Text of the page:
I'm trying to get better about it.. One of my earlier posts addressed the fact that for awhile I was limiting calories excessively (I've sense rethought this and have added a lot more calories into my diet). Part of this meant eating very few carbohydrates. I wasn't on a low-carb diet, I just never ate anything calorie-dense, which included pretty much all complex carbs. You know how people say they can't break the fast-food habit? I'm way on the other end of the spectrum. I can't break the salad habit. I'll often fix meals, and only after I'm done with prep and sitting down to eat will I realize that I've prepared three kinds of veggies, some tofu, and an apple for dessert - no complex carbs.

    One of the changes I made was to add protein shakes once or twice a day, because on a recent trip to the dietician she told me I didn't get enough protein. The way I make them they're full of fruit. They tend to be for breakfast or post-ride. So, I was wondering if this is an ok way to go about things - if this covered both the nutritional bases of carbohydrates and proteins.

    It sounds like the fruit is second-best, in that it does not spike the insulin like other sugars do, but is quickly absorbed. But it also seems that in order to best regulate my energy levels I need to add some whole wheat pasta. However, it also sounds like the difference between these foods is basically in the absorption rates, so it seems like if I ate one bowl of brown rice I could approximate the effect by eating three apples over a few hours. Is that correct?

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    Tail End Charlie Ritehsedad's Avatar
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    Quote Originally Posted by Machka
    Do a search for "Glycemic Index" ... that'll give you a good idea of what to eat and why. The lower the glycemic index, the better.
    (plus the rest of Machka's post)

    Good answer! Some people like the glycemic index, some don't. I personally think it makes sense.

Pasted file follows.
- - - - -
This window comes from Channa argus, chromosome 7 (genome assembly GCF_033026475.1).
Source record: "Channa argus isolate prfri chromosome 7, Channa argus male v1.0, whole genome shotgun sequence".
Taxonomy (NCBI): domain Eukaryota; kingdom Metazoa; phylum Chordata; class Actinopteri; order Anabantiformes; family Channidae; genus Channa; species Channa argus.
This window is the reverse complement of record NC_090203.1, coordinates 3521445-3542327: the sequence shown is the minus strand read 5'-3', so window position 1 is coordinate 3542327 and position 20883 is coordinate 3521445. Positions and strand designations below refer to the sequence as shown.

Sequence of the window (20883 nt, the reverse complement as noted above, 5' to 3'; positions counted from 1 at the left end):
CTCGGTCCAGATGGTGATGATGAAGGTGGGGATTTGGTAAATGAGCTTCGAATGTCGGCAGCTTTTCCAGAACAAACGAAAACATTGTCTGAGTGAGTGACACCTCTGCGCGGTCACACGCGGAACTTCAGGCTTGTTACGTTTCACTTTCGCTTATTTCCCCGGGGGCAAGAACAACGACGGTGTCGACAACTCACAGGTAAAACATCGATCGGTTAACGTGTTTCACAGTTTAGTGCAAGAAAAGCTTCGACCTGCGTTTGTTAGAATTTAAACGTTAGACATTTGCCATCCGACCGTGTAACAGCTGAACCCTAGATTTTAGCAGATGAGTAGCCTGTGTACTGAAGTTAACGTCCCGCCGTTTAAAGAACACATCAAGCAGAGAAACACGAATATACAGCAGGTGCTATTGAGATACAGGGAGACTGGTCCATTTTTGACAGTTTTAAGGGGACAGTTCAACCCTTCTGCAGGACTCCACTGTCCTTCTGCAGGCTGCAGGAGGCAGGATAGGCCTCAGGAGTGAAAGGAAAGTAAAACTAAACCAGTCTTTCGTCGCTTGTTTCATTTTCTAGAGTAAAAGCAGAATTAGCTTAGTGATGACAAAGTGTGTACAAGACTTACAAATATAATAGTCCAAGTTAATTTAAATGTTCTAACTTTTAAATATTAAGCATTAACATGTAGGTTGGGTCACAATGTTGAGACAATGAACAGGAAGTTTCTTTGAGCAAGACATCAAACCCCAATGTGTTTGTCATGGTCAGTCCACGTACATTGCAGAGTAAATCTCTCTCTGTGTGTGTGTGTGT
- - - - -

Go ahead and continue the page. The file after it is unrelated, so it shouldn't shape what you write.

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    Senior Member DannoXYZ's Avatar
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    Quote Originally Posted by srrs
    It sounds like the fruit is second-best, in that it does not spike the insulin like other sugars do, but is quickly absorbed. But it also seems that in order to best regulate my energy levels I need to add some whole wheat pasta. However, it also sounds like the difference between these foods is basically in the absorption rates, so it seems like if I ate one bowl of brown rice I could approximate the effect by eating three apples over a few hours. Is that correct?
    Sounds good. Overall calorie-intake would be about the same over that time-period.

    However, one must be careful of the differences between fructose and glucose. GI only accounts for glucose and only partially models what happens in the body. Fructose goes in passively and doesn't trigger the insulin response, yet that fructose is still converted to glucose before being used for ATP-production. Excess amounts are still converted to fat later.

    The problem with HFCS-high fructose corn syrup used in sodas and just about every other food-product out there like salad-dressings, ketsup, jams/jellies, etc. is that the higher-percentage of fructose throws off the usefulness of GI. Your insulin-response reacts as if you've eaten 400-calories, but in reality, you've actually eaten 700-calories with the extra fructose sneaking by unnoticed. The problem with this is that the resultant lower increase in insulin and leptin levels doesn't satiate your hunger, you still feel hungry and want to eat more. That's one of the problems with drinking sodas with HFCS, you can take in all these calories, but your body reacts as if you'd done nothing and you're still hungry. So counting total-calories along with monitoring GI gives you a more comprehensive picture of what you're eating.